Mitt Romney was born March 12, 1947, in Detroit, Michigan. He comes from a political family; his father was Michigan Governor George W. Romney, who also made a Presidential run in 1968, and his mother ran for U.S. Senate in 1970. He graduated from the Cranbrook School in Bloomfield Hills, Michigan, and then attended Stanford University briefly before leaving to begin a 30 month mission in Europe as a missionary for the Mormon Church.
After this, he attended Brigham Young University and got a Bachelor of Arts degree by 1971. He then attended in a joint JD/MBA program between Harvard Law School and Harvard Business School, from which he earned a Juris Doctor for law and an MBA Master of Business Administration. This gives him the rare case of being a lawyer, business manager, missionary, and member of a family with political connections all at the same time.
In fact, his ties to the Mormon church are deeper than usual; his great-great-grandfather, Parley P. Pratt, was one of the founding members of the Mormon religion. For his part, he has served as a part-time lay minister, and has also served as stake president in his church. However, he has stated that he believes that "a president must serve only the common cause of the people of the United States", and he has proposed to serve no single religion, group, cause, nor interest.
Mitt Romney's first job after graduating was as a member of Boston Consulting Group in 1974. Then he moved to another Boston-based management consulting firm, Bain & Company, Inc., where he served as vice president for six years. In 1984, he founded his own company, Bain Capital, which he served as CEO for 14 years. In the process, he enjoyed phenomenal business success, either investing in or buying companies including Staples, Brookstone, Domino's, Sealy Corporation and Sports Authority.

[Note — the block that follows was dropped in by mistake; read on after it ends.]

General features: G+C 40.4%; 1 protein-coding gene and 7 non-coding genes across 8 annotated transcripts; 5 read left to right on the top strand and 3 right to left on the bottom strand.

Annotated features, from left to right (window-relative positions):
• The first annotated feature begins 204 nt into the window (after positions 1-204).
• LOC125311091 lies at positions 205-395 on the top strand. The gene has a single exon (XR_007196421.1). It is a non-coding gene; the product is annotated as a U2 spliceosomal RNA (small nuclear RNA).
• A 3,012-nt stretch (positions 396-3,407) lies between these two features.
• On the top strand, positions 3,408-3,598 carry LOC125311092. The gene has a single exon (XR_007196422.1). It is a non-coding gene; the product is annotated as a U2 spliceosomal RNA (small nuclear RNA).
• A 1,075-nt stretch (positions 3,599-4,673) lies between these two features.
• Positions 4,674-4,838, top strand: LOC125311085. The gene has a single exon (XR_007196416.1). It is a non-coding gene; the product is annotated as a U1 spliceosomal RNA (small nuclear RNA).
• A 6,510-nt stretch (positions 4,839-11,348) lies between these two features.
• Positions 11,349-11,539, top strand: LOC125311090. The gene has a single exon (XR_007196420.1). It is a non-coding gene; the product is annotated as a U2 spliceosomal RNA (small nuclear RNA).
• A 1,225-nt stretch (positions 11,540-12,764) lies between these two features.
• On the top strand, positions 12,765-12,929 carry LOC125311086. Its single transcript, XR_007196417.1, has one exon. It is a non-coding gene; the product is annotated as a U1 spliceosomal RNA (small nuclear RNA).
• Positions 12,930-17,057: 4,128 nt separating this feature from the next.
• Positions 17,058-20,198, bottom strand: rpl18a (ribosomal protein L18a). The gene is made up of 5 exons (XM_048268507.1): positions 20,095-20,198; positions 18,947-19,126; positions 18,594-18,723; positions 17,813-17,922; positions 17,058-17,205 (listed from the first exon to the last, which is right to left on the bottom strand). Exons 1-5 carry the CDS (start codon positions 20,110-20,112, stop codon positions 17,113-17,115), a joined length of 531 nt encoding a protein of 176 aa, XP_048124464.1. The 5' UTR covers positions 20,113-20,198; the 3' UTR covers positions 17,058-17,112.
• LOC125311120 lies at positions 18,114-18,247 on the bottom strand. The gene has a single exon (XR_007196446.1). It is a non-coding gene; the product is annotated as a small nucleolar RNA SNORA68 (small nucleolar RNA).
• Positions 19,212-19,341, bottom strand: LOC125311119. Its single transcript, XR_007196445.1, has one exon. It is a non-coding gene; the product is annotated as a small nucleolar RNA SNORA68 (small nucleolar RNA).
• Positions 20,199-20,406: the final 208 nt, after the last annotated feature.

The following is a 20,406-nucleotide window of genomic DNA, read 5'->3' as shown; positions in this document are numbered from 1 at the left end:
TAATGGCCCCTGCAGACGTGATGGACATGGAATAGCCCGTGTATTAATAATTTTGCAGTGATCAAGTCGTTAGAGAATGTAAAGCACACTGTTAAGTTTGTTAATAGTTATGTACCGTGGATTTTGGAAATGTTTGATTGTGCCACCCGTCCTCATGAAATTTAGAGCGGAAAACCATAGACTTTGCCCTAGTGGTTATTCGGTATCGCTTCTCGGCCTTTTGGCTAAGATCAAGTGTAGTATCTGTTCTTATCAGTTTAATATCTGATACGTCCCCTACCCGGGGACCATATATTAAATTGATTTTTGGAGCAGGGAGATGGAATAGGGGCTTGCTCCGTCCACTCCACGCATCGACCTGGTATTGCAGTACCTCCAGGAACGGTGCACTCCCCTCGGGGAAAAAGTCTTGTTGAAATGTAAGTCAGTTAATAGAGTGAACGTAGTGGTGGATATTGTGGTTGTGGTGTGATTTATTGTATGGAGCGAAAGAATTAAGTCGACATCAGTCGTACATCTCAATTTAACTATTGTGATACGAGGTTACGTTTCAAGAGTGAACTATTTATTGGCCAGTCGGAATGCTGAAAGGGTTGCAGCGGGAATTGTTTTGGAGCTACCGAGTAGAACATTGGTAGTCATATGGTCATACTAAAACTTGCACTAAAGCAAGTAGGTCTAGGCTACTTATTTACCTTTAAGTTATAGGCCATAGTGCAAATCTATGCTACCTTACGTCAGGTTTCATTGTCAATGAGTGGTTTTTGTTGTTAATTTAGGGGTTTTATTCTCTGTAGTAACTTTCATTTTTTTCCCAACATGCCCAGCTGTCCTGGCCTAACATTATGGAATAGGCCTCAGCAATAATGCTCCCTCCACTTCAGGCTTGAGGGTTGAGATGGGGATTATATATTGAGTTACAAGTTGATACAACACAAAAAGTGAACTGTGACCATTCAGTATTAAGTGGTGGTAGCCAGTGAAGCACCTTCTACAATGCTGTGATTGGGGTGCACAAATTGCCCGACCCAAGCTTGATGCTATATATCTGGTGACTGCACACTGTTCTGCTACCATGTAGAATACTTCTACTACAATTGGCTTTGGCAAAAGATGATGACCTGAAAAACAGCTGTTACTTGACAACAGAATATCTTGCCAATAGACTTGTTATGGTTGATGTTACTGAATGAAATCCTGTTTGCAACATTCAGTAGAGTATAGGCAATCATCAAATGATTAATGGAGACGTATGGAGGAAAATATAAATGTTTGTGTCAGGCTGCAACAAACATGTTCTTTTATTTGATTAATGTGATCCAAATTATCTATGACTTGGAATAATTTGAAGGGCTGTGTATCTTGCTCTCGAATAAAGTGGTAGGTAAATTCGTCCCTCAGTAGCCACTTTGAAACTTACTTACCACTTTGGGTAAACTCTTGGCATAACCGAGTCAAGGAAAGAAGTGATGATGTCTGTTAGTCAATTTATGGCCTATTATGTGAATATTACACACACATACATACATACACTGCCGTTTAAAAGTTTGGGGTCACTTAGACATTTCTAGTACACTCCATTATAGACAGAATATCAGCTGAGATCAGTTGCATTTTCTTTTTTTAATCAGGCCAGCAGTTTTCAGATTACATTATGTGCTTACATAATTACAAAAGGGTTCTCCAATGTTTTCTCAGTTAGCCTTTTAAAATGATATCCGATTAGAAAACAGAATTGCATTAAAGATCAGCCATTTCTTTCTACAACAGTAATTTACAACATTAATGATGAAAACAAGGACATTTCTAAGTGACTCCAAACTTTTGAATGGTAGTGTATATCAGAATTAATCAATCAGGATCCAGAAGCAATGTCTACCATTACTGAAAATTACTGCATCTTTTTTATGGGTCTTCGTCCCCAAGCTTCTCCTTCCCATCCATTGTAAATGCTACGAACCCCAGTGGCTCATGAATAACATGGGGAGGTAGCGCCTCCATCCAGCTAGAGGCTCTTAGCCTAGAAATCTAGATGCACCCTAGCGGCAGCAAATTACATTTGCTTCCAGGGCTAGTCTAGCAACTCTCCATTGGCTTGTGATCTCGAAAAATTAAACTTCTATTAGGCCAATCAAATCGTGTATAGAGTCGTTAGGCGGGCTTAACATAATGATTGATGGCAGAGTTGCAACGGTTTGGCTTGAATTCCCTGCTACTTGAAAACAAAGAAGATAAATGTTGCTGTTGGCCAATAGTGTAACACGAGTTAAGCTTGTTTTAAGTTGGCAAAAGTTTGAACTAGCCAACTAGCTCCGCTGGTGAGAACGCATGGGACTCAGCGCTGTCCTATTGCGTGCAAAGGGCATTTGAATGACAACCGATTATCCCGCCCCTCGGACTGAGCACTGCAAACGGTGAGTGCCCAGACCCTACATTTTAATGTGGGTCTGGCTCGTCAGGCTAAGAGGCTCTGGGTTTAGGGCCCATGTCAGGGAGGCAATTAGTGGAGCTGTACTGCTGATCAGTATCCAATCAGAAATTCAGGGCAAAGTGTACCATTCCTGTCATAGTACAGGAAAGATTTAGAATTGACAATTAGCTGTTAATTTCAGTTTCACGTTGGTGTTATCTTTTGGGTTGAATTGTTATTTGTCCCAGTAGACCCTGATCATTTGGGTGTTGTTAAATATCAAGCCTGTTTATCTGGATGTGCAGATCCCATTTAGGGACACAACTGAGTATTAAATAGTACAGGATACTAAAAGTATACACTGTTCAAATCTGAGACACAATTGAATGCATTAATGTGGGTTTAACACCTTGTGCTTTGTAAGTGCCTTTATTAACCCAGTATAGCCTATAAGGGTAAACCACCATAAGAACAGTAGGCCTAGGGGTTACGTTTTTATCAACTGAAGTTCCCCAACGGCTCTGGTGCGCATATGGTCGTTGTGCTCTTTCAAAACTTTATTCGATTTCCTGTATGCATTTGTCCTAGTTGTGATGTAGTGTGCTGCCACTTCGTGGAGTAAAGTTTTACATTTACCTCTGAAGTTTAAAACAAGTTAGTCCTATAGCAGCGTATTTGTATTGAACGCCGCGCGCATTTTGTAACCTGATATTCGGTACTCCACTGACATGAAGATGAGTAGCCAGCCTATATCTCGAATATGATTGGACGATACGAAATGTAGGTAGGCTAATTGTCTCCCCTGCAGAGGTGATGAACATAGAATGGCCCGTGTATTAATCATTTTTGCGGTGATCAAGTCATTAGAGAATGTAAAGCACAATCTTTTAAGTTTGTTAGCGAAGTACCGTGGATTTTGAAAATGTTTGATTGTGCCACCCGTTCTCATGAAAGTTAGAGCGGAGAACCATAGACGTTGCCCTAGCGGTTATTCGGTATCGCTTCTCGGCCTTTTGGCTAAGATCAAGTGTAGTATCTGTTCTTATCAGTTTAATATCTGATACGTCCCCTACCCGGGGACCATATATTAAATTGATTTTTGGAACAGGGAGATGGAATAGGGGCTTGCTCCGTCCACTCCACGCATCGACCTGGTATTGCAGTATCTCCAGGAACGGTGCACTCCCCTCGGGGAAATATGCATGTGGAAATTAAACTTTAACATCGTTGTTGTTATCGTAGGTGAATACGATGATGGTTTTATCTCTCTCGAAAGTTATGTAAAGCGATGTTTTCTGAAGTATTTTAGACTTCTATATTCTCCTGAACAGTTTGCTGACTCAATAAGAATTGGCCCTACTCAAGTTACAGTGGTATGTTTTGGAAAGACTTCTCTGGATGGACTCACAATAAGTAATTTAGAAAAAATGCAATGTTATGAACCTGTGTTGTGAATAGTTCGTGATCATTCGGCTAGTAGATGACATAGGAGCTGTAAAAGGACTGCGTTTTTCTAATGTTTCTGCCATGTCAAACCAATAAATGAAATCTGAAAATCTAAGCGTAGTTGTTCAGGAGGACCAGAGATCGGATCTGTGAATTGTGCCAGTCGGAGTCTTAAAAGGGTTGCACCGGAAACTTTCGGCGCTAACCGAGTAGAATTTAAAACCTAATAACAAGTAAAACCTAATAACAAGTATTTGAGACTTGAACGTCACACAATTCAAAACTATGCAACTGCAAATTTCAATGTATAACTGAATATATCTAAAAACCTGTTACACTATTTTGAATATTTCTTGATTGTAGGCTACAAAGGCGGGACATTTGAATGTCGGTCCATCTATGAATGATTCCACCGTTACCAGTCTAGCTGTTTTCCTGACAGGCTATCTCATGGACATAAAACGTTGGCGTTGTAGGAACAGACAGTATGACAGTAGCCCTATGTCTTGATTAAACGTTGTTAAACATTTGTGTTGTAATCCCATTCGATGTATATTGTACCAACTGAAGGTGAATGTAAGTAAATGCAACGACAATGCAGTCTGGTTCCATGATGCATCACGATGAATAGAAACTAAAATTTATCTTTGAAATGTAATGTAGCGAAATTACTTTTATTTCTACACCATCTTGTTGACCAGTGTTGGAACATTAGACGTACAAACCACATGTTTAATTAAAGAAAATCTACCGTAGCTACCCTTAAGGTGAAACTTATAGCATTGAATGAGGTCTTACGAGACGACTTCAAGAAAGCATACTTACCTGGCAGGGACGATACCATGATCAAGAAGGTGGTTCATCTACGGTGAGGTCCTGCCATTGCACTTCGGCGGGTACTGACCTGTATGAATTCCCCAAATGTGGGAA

In 1990, he returned to Bain & Company as a favor to bail out the ailing corporation. He took over management and turned it around into a profitable business again within a year's time. Beginning in 1998, he also headed the 2002 Salt Lake City Olympic Games Organizing Committee, and again turned it into business success. As a result of his business smarts, he has a net worth estimated around $230 million.
He had a less successful start in politics, when he lost a bid for U.S. Senate to Senator Ted Kennedy in 1994. Biding his time in the business sector, he ran again in 2002, this time for Governor of Massachusetts, and won, being sworn in on January 2, 2003. Putting his amazing financial prowess to work for the government, he walked in with a $3 billion deficit and managed the state back into the black ink, into a $700 million surplus by 2006. However, he did this by raising taxes and fees, closing tax loopholes, and cutting spending by $1.6 billion, including $700 million in reductions in state aid to cities and towns. In other words, the citizens bailed out the state, under his supervision.
Being Governor of Massachusetts also placed him in the hot seat regarding same-sex marriage, when the Massachusetts Supreme Judicial Court made the decision for legalizing same-sex marriages in November of 2003. Caught in the middle between a Supreme Court ruling and his religious beliefs, he compromised with instead only allowing same-sex civil unions, but later reneged and went back to banning them wholesale. In 2005, he announced that he would not seek a second term, and his term as Governor ended in 2007, declaring his candidacy for United States President almost the same day.
Mitt Romney is seen as a hard-right religion-based Republican, who capitalizes on his business acumen. He can count on the support of the Mormon church, the business sector, and financially concerned citizens who are critical of current Federal fiscal policy which has the country currently in a massive debt. He also brings a hefty bankroll to the table, having supplied over $17 million to his own campaign, staying easily ahead of other candidates who must count on campaign contributions.
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